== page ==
“When did racism against White people become okay?”
The group’s radio ad — which Politico said is running in several Georgia media markets and Tallahassee, just south of the Georgia border — and a similar television ad encapsulate a key argument of the group in explicitly racial terms. The group says that efforts by the federal government to prioritize aid for vulnerable communities — or to correct historic wrongs — is a form of racism against White people and is just as pernicious as racism against Blacks.
“Stop left-wing racism,” reads the text of the television ad. “End anti-white bigotry.”
The ads offer a window into how Miller’s group is laying the groundwork for legal and political steps that would undermine efforts by politicians and companies to address inequities between Blacks and Whites — often believed to be a legacy of slavery and systemic racism.
Many of the claims made in the ads stem directly from lawsuits filed by AFL, as we will explain below. At least one of the statements was derived from a misleading video that was highlighted on right-wing social media.
Let’s go examine the factual assertions in the ad line by line.
“Joe Biden put white people last in line for covid relief funds.”
This line inaccurately describes what happened. There was an effort to let minority groups get in line first for restaurant relief — but many White people, such as women and veterans, had equal access.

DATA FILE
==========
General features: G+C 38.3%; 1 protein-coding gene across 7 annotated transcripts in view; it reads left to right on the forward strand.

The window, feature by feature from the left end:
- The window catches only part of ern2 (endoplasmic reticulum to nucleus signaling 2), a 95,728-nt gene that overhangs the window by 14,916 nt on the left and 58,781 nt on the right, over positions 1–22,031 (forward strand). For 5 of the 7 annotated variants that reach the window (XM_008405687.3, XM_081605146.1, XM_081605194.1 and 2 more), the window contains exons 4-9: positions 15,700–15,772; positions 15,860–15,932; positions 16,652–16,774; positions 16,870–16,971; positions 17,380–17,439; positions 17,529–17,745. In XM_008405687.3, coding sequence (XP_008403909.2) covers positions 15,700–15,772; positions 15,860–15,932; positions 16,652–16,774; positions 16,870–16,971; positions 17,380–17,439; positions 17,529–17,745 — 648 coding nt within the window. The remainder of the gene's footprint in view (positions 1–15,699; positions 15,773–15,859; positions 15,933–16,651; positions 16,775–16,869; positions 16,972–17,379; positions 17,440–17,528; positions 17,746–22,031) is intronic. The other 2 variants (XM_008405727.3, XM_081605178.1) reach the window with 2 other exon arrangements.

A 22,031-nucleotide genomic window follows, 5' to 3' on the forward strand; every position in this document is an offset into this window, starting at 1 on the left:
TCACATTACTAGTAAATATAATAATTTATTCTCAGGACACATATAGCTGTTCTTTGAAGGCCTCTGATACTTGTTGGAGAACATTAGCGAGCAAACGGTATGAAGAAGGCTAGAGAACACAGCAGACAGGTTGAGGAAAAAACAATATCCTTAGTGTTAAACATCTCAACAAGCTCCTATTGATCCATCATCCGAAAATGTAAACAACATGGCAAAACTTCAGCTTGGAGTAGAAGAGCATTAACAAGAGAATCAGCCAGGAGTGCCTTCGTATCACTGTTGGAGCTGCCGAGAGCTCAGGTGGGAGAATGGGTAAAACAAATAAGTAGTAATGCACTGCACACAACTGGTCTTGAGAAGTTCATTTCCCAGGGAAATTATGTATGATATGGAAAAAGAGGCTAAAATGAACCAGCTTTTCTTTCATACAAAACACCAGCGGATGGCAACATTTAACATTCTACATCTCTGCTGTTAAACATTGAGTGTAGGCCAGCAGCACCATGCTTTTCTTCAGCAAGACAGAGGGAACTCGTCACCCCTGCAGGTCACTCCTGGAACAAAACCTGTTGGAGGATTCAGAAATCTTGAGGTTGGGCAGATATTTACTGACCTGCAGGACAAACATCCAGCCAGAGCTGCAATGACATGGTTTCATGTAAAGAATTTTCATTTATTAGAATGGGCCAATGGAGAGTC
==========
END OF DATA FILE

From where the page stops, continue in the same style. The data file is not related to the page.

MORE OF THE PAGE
When Biden ran for president, he highlighted how minority communities appeared to be disproportionately affected by the economic swoon caused by the coronavirus pandemic. When Congress was crafting the $1.9 trillion covid relief bill early in his administration, experts testified that minority-owned businesses were more vulnerable to economic distress than businesses owned by White entrepreneurs — and they were more likely to be in areas with higher rates of covid-19 infections.
But controversy erupted when the Biden administration sought to limit the first three weeks of applications to a $29 billion restaurant-relief fund to businesses that were 51 percent owned by “women, veterans, or socially and economically disadvantaged individuals.” Under U.S. law, “socially disadvantaged” is defined as “those who have been subjected to racial or ethnic prejudice or cultural bias within American society because of their identities as members of groups and without regard to their individual qualities.”